Spring ends at the summer solstice, and because of precession, the point along the Earth's orbit where the planet reaches the summer solstice shifts slightly. Next year, the planet will reach the point in its orbit of the solstice slightly earlier.

Spring will end, and summer will begin, just a little bit earlier in the year. [50 Interesting Facts About The Earth]

Over thousands of years, the shift in the time of the vernal equinox becomes more apparent. For instance, spring will be shortest in about the year 8680, measuring about 88.5 days, or about four days shorter than this year's spring, Gerstman said. (After that point, spring will lengthen again.)

Why spring is shorter than summer

Other aspects of Earth's movements also affect the exact length of the seasons. One is that Earth's orbit around the sun is not a perfect circle, but instead is elliptical. This means that the planet is not always the same distance from the sun. These days, Earth reaches the point in its orbit where it is closest to the sun, an event called perihelion, in early January. (In Greek, peri means near, and helios signifies the sun.)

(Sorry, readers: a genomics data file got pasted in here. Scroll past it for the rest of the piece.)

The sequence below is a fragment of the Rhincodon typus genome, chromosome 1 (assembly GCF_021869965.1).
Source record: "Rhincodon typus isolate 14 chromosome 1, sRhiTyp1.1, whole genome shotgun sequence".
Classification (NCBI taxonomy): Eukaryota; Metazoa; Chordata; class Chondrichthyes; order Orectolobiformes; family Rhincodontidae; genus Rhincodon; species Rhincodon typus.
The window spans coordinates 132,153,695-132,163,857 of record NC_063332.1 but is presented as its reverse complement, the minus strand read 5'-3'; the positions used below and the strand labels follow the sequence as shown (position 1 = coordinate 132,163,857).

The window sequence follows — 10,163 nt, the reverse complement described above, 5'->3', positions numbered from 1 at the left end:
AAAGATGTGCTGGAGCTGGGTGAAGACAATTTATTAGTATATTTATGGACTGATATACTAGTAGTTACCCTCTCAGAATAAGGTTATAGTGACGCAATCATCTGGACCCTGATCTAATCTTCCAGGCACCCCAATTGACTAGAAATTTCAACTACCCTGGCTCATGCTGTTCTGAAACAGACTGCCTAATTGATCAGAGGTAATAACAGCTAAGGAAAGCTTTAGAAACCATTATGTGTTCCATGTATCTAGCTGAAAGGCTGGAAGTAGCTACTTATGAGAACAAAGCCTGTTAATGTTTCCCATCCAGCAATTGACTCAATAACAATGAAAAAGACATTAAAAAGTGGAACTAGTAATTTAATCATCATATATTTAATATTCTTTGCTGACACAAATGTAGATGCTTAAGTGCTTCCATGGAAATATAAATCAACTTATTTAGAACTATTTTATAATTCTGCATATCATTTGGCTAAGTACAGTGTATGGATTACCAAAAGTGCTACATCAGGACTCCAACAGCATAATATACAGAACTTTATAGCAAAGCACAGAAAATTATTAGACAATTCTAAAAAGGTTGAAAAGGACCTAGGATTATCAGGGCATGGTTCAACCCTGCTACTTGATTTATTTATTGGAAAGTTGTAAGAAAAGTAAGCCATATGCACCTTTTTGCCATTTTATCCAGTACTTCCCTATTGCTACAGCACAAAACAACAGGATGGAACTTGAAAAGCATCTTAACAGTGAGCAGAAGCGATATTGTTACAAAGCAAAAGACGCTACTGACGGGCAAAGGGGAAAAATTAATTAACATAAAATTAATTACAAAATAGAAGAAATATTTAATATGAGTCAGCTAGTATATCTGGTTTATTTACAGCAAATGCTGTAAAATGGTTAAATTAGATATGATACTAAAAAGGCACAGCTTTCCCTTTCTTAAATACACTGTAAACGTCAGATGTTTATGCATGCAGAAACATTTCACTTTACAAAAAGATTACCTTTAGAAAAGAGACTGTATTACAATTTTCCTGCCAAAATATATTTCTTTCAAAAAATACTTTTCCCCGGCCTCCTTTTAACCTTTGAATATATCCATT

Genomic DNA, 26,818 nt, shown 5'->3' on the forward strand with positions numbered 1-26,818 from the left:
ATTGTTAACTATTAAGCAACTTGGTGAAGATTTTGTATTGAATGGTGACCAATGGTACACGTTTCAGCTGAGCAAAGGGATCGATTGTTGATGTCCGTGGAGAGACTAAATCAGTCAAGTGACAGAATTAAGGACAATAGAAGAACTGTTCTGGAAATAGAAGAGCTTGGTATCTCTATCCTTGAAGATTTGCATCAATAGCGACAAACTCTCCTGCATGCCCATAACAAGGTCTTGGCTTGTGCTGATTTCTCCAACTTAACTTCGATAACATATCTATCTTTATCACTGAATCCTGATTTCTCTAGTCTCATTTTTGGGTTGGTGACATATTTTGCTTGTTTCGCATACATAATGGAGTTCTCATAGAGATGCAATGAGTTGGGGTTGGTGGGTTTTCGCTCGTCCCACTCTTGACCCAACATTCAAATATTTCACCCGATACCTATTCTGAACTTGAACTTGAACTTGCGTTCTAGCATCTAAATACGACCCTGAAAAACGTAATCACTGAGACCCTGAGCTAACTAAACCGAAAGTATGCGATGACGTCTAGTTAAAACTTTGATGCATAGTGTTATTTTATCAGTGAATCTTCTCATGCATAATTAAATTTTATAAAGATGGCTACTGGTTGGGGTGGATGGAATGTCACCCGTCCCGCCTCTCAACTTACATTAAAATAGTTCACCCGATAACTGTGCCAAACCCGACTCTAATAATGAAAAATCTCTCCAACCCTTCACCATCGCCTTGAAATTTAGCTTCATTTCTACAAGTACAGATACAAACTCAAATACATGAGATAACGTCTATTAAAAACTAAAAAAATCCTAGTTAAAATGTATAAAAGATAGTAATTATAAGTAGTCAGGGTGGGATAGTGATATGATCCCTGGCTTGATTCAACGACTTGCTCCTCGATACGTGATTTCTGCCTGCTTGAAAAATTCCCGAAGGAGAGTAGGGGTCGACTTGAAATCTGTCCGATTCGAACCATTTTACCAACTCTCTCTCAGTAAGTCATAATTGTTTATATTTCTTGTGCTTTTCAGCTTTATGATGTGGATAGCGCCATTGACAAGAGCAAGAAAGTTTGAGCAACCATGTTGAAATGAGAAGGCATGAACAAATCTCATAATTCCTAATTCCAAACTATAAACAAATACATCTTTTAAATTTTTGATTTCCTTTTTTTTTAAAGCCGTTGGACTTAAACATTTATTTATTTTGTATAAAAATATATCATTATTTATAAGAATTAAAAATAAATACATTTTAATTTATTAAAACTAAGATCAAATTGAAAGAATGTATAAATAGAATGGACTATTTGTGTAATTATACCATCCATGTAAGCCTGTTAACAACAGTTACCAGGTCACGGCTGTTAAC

At the point of perihelion, the Earth is about 91.6 million miles (148 million kilometers) away from the sun. When the Earth is farthest from the sun — in early July, during aphelion — the distance is about 94.8 million miles (153 million km).

This graphic shows an exaggeration of Earth's elliptical orbit around the sun. The planet is closest to the sun in January, during the Northern Hemisphere's winter. (Image credit: NASA)

This change in distance from the sun, of about 3.2 million miles (5 million km), isn't much compared to Earth's total distance from the sun, according to NASA, and people don't notice it. But the difference is large enough to change the speed of the Earth as it travels in its orbit. The Earth moves fastest when it's closest to the sun, and slowest when it's farthest, Schmidt said.

"We go through winter quite quickly, whereas in the summertime we're far away from the sun, and so we're going to go slower,"Schmidt told Live Science.